You’ve read the requisite books on women in politics, you’ve got your voter registration form sent in and you’re following the 10 best Twitter accounts for election coverage— you’re ready for November! And while you’re super proud of your own political prowess, that doesn’t mean you want to share your viewpoints with the world — and it definitely doesn’t mean you want to hear your cousin’s, dermatologist’s and childhood best friend’s opinions. Unfortunately, whether it’s on Facebook, at the office or just out to dinner, we’re often faced with awkward political positions that make our skin crawl. It’s often hard to know exactly how to deal, so we enlisted etiquette expert Elaine Swann to give us five tips on how to politely extricate yourself from these sticky situations with ease.

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1. Change the subject. Elaine’s top etiquette rule is to “turn a stupid question into a new conversation.” Whether your grandmother is bemoaning the end of the world during your Sunday phone date or your co-workers are ranting every lunch hour in the break room, Elaine says that “building an arsenal of questions or comments that would appeal to their non-political interests” is the easiest way to diffuse a potentially awkward situation. If Bob the tech guy at work is really into electric cars, forward him an article you read about a new brand. When the conversation turns political, bring up the article and ask him about it. Bonus points if it’s something you enjoy talking about too.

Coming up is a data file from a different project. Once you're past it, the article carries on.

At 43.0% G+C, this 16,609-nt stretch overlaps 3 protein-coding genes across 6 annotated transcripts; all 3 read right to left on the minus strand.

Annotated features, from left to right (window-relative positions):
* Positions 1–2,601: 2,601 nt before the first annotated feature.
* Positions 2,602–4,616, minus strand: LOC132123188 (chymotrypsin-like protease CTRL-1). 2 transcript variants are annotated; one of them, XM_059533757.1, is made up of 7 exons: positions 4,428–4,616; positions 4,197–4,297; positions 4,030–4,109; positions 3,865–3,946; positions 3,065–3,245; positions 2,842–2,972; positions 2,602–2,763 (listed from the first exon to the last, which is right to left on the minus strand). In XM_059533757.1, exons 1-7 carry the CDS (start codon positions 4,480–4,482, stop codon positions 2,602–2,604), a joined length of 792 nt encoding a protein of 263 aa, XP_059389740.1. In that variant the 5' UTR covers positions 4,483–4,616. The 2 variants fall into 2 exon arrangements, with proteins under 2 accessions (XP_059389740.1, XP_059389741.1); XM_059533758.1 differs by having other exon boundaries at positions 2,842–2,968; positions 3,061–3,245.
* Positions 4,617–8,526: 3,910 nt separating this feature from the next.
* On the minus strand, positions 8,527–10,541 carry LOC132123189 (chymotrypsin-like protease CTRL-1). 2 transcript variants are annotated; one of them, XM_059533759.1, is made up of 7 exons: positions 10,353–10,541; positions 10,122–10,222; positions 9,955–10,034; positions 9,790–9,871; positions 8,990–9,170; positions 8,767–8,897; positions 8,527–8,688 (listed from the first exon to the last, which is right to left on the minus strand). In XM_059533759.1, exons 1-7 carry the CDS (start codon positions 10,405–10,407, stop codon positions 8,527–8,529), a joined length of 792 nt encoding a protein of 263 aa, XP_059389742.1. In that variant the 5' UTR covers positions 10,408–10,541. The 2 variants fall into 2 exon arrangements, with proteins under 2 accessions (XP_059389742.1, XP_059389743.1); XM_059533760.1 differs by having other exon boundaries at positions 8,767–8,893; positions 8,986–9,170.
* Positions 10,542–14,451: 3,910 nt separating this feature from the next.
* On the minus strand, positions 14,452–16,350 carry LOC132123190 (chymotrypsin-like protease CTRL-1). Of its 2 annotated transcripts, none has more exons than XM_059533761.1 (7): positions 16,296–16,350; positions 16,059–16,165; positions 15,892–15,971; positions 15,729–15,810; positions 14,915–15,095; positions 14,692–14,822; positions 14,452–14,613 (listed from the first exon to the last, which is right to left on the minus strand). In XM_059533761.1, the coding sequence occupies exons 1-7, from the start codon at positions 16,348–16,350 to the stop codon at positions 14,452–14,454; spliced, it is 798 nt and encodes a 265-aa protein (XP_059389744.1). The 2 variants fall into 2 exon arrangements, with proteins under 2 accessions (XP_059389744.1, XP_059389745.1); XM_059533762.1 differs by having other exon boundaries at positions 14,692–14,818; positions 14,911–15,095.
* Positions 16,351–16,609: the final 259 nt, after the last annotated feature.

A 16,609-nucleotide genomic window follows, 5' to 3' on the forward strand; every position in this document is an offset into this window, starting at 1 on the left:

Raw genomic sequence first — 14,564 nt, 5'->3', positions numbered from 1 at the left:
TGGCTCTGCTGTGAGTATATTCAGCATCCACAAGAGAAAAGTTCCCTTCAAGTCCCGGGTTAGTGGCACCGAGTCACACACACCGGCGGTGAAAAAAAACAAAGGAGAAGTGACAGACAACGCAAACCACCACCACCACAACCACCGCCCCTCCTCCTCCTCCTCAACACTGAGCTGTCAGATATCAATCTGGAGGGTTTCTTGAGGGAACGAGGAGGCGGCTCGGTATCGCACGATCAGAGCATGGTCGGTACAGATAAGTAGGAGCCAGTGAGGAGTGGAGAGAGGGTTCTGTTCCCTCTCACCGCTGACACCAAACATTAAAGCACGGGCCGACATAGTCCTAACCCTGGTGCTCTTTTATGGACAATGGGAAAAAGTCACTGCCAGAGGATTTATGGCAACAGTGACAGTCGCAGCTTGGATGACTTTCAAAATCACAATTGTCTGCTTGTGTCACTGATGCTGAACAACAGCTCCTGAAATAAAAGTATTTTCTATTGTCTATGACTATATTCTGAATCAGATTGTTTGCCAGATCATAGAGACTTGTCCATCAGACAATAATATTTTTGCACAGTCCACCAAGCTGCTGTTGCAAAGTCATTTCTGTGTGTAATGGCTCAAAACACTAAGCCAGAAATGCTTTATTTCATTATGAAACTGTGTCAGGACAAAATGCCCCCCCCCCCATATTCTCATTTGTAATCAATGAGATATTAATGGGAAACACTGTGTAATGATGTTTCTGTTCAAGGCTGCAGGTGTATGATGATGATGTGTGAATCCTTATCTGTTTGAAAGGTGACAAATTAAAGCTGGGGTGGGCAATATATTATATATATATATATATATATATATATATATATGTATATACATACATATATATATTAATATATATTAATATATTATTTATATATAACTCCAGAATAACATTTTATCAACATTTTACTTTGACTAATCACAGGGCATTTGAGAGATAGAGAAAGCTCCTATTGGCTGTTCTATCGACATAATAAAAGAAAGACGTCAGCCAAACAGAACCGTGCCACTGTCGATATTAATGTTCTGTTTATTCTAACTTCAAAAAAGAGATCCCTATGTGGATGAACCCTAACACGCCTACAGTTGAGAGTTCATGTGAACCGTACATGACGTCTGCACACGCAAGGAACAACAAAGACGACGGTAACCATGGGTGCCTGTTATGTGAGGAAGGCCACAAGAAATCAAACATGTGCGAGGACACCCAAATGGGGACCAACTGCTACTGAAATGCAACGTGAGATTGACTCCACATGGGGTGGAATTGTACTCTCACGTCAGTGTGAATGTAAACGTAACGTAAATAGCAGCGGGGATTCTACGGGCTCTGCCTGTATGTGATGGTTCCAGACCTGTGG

2. Don’t argue. You can rarely change a person’s mind, Elaine reminds, and you can “only change the way you deal with them.” She adds, “Opinions are developed over years and are often passed down through generations. Don’t take on the burden of undoing this within the span of a single conversation.” Since all you can control is your reaction to the situation, be honest with yourself now about what you’re willing to let go and what will make you angry so you don’t end up getting heated in the moment.

3. Use it as an opportunity. Let’s say you’re out to dinner with your new significant other’s family and the election comes up. Elaine says this is a perfect time to “do more listening and less talking” so you can observe the family dynamic. She reminds that “you don’t only marry a person, but their family too,” so if you’re looking to get serious with this person and differing political opinions fall into the deal breaker category for you, it’s good to know what you’re getting into early.

4. Shut it down. “Sometimes, you have to be forward and tell folks what you will or will not tolerate,” Elaine says, so don’t be afraid to be assertive. When your uncle starts posting racist memes in response to an article you’ve posted on Facebook, delete the comment and send him a private message telling him why you did so. There’s no shame in your standing-up-for-yourself game.

5. Be vague. Most of the time, people who are imposing their viewpoints on others are just talking to hear themselves talk. You may feel weird by not contributing your real opinion, but Elaine says your ambiguity will probably go unnoticed. If you’re siting in your hair stylist’s chair and she asks you who you’re voting for, a simple “I haven’t made up my mind yet” followed by a swift subject change will almost always suffice.

Have you had an awkward political encounter recently? Tweet us @BritandCo and let us know how you handled it!